Threatened by climate change, frequent hurricanes, and plastic pollution, the Caribbean region is in need of protection. The UN Secretary-General recently addressed this need at the CARICOM Caribbean Community Conference, calling on CARICOM leaders to make the Caribbean the World’s first “Climate Resilient Zone”.
Imagine the Caribbean without its beautiful white-sand beaches, its swaying coconut palms, and its lush, green rainforests. It’s not a thought anyone would care to entertain– and yet it’s a very possible future.
Already, the effects of devastating storms like Hurricanes Irma and Maria have changed the Caribbean landscape. Beaches have moved or have been reduced in size, towns have been destroyed, and people have been displaced from their homes. Although most islands have recovered fully from the brutal 2017 Hurricane season, a few, like Barbuda, are still on the mend.
Plenty of scientists believe that climate change is a big factor in the increasing number of hurricanes. It has also influenced sea levels, the proliferation of stinky sargassum, and changes in ocean temperatures.
Add to that the overwhelming quantity of plastic garbage floating in the Caribbean Sea, and the region has some rather BIG problems to attend to. And, since many Caribbean countries depend on their beaches and rainforests for tourism-driven income, steps must be taken to protect them. Not to mention the fact that the Caribbean is home to millions of people, and not solely a vacation destination.
The First Climate Resilient Zone
UN Secretary-General António Guterres addressed the heads of CARICOM governments in July at the CARICOM Caribbean Community Conference in St. Lucia, urging them to “face the headwinds together.” “The beauty of St. Lucia and the uniqueness of the voice and way of life of each of the Caribbean islands is threatened,” he said. He believes that the recent seasons of severe hurricanes are a sign that that the risk to communities and wildlife will only intensify.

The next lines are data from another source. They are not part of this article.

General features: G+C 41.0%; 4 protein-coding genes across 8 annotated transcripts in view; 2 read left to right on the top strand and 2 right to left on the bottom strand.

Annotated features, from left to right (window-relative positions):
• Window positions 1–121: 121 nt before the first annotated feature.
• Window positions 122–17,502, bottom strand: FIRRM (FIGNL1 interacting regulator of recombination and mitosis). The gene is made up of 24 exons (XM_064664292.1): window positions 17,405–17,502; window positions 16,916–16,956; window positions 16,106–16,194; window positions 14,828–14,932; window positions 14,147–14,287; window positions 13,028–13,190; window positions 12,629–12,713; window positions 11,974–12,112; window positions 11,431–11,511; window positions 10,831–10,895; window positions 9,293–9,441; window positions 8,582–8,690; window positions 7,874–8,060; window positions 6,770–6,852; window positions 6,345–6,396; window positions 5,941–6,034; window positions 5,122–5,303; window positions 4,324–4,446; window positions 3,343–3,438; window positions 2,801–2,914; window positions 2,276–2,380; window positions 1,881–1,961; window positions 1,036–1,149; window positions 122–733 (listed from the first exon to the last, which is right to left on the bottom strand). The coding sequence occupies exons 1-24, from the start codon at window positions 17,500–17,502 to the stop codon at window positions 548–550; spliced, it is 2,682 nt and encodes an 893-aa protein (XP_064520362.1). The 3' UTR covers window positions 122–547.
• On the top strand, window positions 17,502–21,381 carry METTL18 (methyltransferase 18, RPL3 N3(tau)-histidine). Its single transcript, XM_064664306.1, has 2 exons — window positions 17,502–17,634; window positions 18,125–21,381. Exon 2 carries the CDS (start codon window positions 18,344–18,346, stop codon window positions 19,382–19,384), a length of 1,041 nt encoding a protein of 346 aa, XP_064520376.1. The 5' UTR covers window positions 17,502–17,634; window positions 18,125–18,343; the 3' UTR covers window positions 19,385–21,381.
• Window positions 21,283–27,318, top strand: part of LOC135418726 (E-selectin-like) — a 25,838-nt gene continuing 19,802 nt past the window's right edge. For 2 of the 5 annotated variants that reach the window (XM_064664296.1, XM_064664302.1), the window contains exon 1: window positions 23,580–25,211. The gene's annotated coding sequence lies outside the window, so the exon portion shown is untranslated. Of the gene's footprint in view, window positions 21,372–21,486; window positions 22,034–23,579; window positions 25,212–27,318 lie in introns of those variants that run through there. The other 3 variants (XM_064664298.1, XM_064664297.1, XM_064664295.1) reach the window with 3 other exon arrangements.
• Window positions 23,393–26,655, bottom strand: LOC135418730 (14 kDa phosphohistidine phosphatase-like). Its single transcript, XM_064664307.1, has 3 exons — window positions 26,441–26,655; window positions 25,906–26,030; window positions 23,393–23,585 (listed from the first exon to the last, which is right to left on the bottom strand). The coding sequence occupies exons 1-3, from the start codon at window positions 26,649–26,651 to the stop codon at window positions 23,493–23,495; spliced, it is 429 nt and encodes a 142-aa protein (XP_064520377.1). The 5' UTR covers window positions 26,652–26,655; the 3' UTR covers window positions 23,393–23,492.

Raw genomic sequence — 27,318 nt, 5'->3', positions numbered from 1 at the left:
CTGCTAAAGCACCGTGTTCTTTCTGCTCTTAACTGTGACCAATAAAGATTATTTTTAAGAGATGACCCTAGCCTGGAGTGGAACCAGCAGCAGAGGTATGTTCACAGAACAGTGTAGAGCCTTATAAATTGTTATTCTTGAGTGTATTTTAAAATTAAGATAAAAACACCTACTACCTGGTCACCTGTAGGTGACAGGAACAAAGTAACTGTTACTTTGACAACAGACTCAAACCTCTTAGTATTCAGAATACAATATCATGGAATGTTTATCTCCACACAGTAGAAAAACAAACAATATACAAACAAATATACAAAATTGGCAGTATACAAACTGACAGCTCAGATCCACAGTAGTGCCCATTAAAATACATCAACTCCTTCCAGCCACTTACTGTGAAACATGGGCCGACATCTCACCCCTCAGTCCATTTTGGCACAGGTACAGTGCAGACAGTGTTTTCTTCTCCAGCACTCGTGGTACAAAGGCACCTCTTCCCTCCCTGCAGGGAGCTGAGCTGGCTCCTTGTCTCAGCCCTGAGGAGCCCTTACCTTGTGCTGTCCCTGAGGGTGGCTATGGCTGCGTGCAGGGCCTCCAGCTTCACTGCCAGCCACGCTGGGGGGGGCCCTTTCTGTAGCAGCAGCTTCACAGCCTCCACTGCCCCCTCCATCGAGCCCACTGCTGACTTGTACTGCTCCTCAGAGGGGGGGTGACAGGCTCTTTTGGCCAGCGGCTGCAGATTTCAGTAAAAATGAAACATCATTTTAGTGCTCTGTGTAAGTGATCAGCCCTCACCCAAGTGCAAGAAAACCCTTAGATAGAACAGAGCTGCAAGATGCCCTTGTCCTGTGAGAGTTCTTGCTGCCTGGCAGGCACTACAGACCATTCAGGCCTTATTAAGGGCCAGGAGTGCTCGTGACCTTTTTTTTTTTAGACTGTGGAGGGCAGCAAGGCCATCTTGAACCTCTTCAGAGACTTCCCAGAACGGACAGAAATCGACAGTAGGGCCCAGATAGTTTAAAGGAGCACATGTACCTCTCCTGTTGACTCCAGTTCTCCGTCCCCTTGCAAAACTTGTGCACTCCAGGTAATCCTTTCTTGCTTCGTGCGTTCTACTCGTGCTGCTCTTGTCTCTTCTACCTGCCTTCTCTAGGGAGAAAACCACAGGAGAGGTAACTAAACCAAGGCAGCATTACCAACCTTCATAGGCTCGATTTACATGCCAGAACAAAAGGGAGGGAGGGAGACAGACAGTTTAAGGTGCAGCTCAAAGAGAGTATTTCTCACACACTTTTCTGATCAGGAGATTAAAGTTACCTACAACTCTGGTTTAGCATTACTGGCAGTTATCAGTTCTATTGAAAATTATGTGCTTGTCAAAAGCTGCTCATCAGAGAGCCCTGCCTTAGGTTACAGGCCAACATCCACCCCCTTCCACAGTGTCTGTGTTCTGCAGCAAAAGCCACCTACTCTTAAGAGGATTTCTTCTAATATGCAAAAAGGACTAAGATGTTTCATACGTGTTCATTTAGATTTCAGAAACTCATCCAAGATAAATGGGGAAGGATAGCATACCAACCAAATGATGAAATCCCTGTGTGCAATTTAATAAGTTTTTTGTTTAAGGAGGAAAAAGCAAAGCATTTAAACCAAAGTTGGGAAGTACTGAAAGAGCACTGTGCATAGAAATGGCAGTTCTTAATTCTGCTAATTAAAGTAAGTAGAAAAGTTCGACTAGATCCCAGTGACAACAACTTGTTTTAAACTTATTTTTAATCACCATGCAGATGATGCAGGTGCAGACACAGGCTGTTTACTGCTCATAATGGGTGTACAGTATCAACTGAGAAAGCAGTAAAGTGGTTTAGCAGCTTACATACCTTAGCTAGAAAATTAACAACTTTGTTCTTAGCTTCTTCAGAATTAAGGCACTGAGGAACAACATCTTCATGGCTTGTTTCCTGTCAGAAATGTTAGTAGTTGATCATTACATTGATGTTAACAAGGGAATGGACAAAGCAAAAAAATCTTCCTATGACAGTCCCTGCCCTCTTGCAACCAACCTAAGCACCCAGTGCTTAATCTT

Guterres invited the CARICOM officials to work together to reduce global emissions and “ensure that global temperature rise does not go beyond 1.5 degrees above pre-industrial levels.” In September, government and private sector leaders will share concrete plans for cutting greenhouse emissions at the UN Climate Action Summit.
In addition, CARICOM leaders aim to make the Caribbean the world’s first “Climate Resistant Zone”. There are also plans to create a Caribbean Resilience to Recovery Facility. This facility will accelerate resilience efforts by providing funding, technical assistance, and talent.
The Plastic Problem
At the same time, the Caribbean must unite to combat the growing plastic problem. The eight million tons of plastic floating in our oceans is a “grave threat”, the UN Chief added.
A few Caribbean nations have already passed laws prohibiting one-use plastic and styrofoam. But are their efforts “too little, too late?” This is obviously an issue that all Caribbean nations must fight as a united front. “We must face the headwinds together”, said Mr. Guterres. “There is no alternative to cooperation and collaboration”.
You can collaborate, too! Help keep the Caribbean beautiful by following these tips for a Plastic-Free Vacation!
Main image source: US Navy, CC BY-SA
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